Climb Out of Debt Faster

Here are five ways to lighten the load of what you owe, no matter how daunting the task.

Too many twentysomethings are letting debt drag them down. People aged 22 to 29 who carry debt owe an average of $16,120, according to a recent study by USA Today and the National Endowment for Financial Education. That's 10% more than just five years ago. The debt load is high, no doubt -- but not insurmountable.

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If the thought of paying off student loans and credit card debt makes you want to turn tail and run, it pays to stay the course. After all, if you devise a plan to handle your debt now, you'll be less likely to let it get out of hand later. And the sooner you get it under control, the sooner you can free up cash to save for your future. The USA Today/NEFE study found that more than half of twentysomethings aren't saving in an IRA or 401(k), and 40% don't have a savings account they contribute to regularly. If you can climb out of debt now, you can get a jump on saving for a home or something else you really want.

Here are five steps to get your debt under control, no matter how insurmountable it may seem:

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1. Take stock. The first step in wiping out debt is to figure out how much you owe and how much it's costing you. Write down your outstanding balance and the interest rate of every credit card and loan. This might not make you feel better -- in fact, you'll probably feel worse -- but it's necessary. "You can't control what you can't count," says Bob Schumann, a financial planner in Gahanna, Ohio. Use our tool to find out what it will take to pay off your balance. (opens in new tab)

2. Identify good debt and bad debt. Student loans, for example, are good debt because you borrowed to help build future wealth, and the asset you bought will long outlast the debt. "Your college education paves the way for you to make more money throughout your lifetime," says Schumann. Besides that, student loans -- though no longer at rock bottom rates -- come cheap, you can take years to pay them off and can deduct the interest you pay (opens in new tab) on them on your federal tax return (if your income doesn't exceed certain levels).

Bad debt, on the other hand, charges a hefty premium in borrowing rates and can only lose value over time. Credit card debt is at the top of the "bad" debt list. Second in line: auto loans. In both cases, young people don't often qualify for the best rates. An auto loan will run 7% to 8% depending on the term and whether you buy used or new, and the average rate on standard credit cards is 15%.

3. Stick it to your lenders. First things first: Stop using your credit cards. You can't chip away at your debt effectively until you stop adding to it. Take the cards out of your wallet so you won't be tempted, or just keep one for emergencies -- beer doesn't count.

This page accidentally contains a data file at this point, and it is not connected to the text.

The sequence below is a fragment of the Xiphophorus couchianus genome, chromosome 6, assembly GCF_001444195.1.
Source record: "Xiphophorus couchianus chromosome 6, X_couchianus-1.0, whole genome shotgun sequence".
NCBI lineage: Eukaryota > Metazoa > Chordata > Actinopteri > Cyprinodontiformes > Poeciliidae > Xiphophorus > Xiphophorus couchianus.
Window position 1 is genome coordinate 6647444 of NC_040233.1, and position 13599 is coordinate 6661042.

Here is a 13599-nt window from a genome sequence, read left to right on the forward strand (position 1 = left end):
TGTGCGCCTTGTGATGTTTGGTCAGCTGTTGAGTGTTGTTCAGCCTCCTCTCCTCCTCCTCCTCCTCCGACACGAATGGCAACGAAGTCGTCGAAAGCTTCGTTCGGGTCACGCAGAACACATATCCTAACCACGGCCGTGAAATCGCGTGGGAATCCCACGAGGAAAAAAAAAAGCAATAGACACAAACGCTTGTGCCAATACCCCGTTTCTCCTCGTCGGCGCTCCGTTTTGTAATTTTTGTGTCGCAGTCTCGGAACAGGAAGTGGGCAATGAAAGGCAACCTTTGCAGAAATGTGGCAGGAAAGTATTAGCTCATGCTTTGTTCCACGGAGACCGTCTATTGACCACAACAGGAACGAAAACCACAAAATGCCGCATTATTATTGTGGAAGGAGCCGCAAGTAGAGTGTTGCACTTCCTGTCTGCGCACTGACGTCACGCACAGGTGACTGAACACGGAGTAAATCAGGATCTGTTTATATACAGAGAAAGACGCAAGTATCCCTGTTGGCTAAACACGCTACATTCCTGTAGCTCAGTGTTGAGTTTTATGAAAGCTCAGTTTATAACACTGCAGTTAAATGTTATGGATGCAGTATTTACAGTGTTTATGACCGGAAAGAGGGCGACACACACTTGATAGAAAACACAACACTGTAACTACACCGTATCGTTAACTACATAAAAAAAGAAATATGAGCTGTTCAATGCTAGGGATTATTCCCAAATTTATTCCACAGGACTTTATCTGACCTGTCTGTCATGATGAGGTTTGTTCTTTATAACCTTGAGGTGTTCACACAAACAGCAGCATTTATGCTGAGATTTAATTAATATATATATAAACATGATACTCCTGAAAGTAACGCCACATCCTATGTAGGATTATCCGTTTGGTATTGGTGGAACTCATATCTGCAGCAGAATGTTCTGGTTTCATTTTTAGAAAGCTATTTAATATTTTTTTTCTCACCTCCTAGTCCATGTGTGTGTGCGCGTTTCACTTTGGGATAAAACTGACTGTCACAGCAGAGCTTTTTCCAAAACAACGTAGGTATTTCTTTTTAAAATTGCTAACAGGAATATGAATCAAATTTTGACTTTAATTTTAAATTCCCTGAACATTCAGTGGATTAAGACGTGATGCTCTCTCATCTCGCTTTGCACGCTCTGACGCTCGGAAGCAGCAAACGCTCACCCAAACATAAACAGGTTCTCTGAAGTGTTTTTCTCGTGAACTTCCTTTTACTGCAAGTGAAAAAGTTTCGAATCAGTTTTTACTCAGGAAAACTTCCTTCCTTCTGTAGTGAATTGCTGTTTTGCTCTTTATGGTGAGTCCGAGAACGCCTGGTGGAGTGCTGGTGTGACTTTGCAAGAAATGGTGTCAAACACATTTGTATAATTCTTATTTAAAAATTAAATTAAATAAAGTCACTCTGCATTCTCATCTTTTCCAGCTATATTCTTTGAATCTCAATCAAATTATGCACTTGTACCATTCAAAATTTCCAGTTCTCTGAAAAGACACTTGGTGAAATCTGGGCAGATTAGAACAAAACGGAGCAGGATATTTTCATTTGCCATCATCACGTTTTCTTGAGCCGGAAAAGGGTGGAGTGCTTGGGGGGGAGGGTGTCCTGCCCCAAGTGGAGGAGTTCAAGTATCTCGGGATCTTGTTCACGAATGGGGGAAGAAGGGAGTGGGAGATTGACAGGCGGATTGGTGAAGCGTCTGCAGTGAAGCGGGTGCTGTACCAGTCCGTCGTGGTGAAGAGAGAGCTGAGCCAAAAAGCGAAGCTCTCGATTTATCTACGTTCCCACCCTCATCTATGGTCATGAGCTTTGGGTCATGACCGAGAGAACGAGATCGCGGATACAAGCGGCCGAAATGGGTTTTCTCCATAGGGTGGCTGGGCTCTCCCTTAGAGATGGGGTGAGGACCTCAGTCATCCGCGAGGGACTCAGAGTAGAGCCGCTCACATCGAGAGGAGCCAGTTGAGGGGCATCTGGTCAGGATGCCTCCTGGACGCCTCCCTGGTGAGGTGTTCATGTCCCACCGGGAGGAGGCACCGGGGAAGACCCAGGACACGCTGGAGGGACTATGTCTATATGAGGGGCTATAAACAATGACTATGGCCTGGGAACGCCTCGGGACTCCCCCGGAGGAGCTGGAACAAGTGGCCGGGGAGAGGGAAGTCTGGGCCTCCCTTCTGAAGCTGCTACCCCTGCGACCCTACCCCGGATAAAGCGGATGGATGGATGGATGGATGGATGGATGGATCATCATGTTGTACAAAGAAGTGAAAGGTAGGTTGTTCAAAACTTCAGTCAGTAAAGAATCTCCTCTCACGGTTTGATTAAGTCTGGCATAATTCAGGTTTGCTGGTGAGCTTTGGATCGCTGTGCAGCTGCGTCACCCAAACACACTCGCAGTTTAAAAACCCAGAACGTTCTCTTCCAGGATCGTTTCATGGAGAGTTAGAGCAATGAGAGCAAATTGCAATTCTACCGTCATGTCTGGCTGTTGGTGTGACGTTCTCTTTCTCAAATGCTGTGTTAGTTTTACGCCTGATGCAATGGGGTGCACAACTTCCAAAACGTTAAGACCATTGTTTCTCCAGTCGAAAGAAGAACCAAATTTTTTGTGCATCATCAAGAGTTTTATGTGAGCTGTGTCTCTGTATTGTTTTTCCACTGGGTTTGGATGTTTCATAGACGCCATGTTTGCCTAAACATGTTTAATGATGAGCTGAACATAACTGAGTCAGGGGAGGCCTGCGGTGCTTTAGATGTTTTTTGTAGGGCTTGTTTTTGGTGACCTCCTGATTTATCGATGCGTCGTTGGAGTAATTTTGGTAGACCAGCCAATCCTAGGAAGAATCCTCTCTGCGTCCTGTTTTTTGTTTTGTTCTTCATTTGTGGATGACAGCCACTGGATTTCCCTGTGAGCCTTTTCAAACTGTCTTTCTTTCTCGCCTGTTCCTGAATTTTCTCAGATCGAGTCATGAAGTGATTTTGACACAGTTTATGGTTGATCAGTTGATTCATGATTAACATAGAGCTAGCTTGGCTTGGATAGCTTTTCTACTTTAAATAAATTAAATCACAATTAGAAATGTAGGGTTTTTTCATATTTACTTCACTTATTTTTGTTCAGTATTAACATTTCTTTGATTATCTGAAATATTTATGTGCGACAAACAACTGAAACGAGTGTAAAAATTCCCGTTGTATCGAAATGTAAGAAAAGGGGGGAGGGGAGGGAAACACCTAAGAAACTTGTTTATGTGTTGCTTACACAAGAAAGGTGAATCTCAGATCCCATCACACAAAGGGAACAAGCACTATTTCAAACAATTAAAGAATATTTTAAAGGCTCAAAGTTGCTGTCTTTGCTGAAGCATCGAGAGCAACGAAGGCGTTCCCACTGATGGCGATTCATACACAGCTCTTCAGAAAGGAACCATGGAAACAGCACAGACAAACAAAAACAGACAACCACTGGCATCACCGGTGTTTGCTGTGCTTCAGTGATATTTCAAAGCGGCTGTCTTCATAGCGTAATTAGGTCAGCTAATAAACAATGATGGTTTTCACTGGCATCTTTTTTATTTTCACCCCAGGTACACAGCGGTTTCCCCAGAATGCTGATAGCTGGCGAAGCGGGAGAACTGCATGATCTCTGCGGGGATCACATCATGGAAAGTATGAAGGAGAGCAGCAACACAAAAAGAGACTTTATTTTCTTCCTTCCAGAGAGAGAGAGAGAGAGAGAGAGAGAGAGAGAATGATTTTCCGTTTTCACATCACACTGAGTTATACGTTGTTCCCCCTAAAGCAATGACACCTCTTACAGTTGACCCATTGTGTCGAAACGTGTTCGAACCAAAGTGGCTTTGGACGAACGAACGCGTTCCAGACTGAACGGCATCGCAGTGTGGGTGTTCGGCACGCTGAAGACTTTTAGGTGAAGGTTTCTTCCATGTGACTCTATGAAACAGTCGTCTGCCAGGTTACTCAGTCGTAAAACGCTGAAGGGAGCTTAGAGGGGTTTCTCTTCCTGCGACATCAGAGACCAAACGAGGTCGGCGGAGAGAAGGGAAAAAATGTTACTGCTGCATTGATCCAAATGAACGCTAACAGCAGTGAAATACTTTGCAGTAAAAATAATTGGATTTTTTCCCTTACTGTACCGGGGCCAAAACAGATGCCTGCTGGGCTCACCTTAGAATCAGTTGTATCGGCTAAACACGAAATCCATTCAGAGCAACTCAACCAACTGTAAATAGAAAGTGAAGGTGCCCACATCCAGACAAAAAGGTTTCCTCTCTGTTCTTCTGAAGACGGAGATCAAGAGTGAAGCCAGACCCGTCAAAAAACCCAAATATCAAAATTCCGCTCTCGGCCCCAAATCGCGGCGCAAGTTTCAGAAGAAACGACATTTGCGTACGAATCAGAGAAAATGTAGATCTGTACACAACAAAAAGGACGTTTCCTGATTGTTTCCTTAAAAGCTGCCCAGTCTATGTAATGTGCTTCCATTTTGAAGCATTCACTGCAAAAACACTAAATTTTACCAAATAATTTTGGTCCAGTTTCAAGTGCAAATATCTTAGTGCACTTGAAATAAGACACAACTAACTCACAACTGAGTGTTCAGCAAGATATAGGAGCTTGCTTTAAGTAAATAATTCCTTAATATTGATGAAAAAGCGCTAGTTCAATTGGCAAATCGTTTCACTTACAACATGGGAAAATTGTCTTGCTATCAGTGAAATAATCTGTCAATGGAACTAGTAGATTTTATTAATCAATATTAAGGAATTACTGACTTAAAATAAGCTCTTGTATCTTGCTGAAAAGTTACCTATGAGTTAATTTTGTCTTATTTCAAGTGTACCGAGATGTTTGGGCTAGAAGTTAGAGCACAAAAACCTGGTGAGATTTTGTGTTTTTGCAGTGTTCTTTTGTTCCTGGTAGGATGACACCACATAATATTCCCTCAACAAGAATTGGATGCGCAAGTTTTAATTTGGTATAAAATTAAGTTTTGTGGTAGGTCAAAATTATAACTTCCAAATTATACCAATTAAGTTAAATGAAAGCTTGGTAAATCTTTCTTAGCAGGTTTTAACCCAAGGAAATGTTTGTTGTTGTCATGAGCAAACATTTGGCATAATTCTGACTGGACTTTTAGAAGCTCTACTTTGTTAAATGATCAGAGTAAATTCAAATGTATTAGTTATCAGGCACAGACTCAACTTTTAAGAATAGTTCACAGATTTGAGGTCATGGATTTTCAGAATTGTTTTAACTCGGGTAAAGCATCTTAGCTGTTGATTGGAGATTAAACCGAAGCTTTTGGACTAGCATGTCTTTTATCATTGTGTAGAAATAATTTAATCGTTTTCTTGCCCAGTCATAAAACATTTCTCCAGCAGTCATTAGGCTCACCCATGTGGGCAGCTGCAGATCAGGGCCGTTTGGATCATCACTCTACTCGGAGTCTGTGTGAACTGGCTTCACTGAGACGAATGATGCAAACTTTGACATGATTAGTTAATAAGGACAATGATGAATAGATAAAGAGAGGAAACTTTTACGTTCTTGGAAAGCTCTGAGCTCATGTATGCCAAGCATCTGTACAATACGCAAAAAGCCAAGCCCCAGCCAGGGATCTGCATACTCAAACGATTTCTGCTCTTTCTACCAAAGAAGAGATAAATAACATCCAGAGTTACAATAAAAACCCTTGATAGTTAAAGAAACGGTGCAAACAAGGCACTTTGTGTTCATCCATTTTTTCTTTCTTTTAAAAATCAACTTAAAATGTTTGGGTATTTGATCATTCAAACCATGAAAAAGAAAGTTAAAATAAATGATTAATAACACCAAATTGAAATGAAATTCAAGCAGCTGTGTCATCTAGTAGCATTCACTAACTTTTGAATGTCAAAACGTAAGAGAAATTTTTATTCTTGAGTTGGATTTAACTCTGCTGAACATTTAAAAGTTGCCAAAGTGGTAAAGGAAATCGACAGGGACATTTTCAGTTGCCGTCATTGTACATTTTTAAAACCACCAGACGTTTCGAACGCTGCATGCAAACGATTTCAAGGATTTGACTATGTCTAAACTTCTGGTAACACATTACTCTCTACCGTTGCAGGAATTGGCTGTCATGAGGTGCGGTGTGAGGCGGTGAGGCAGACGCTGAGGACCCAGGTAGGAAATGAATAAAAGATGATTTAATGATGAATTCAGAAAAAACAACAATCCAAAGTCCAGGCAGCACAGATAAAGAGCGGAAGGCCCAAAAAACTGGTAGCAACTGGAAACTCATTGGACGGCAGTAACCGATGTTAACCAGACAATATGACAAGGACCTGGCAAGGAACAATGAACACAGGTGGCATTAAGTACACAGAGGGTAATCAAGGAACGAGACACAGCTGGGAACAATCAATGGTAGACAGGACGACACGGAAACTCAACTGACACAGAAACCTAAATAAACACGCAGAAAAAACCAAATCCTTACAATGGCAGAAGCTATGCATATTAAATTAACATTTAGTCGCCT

Next, call your creditors and ask for a lower rate. Often they'll say yes, especially if you've had a good credit history. If that doesn't work, try transferring the balance to a lower rate card or taking advantage of an introductory offer that will give you a break on the rate or even 0% interest on balance transfers. (Shop for the best credit card deal (opens in new tab).)

Beware of two potential pitfalls, though: A balance transfer fee will usually apply (perhaps 3% of the balance), and the introductory rate has strict limitations. Know when the teaser rate expires, what the new rate will be and what situations, such as late payments, will result in a loss of the teaser rate. Don't close your account with your old company after you transfer a balance -- the unused credit can actually raise your credit score.

4. Curtail costs on student loans. Even good debt can cost more than it should. The interest rate on outstanding student loans is 6.54% if you're in school, or 7.14% if you've already started repaying. If you have multiple loans, consolidate them to lower your monthly payments.

You can now shop around for the best terms (opens in new tab), thanks to recent legislation. In years past you had to consolidate with the lender that held your loans. Many lenders offer rate reductions for 24 or 36 consecutive on-time payments, or for having your payments automatically debited from your checking or savings account. Compare deals at (opens in new tab).

5. Spend smarter. Use our budget worksheet (opens in new tab) to see how much you are spending and how much you'll have left over at the end of each month to use toward paying down debt.

Cut down on unnecessary spending to free up your cash flow. For example, forgoing a $20 happy hour after work once a week would save you $80 a month. On a $1,500 credit-card balance at 15%, adding that $80 to a regular $60 payment would save $189 in interest -- and you'd completely pay off your debt in one year instead of almost three. Use our calculator (opens in new tab) to see how much extra payments can save you in time and money. And see Stop Living Paycheck to Paycheck (opens in new tab) for more strategies to control your spending.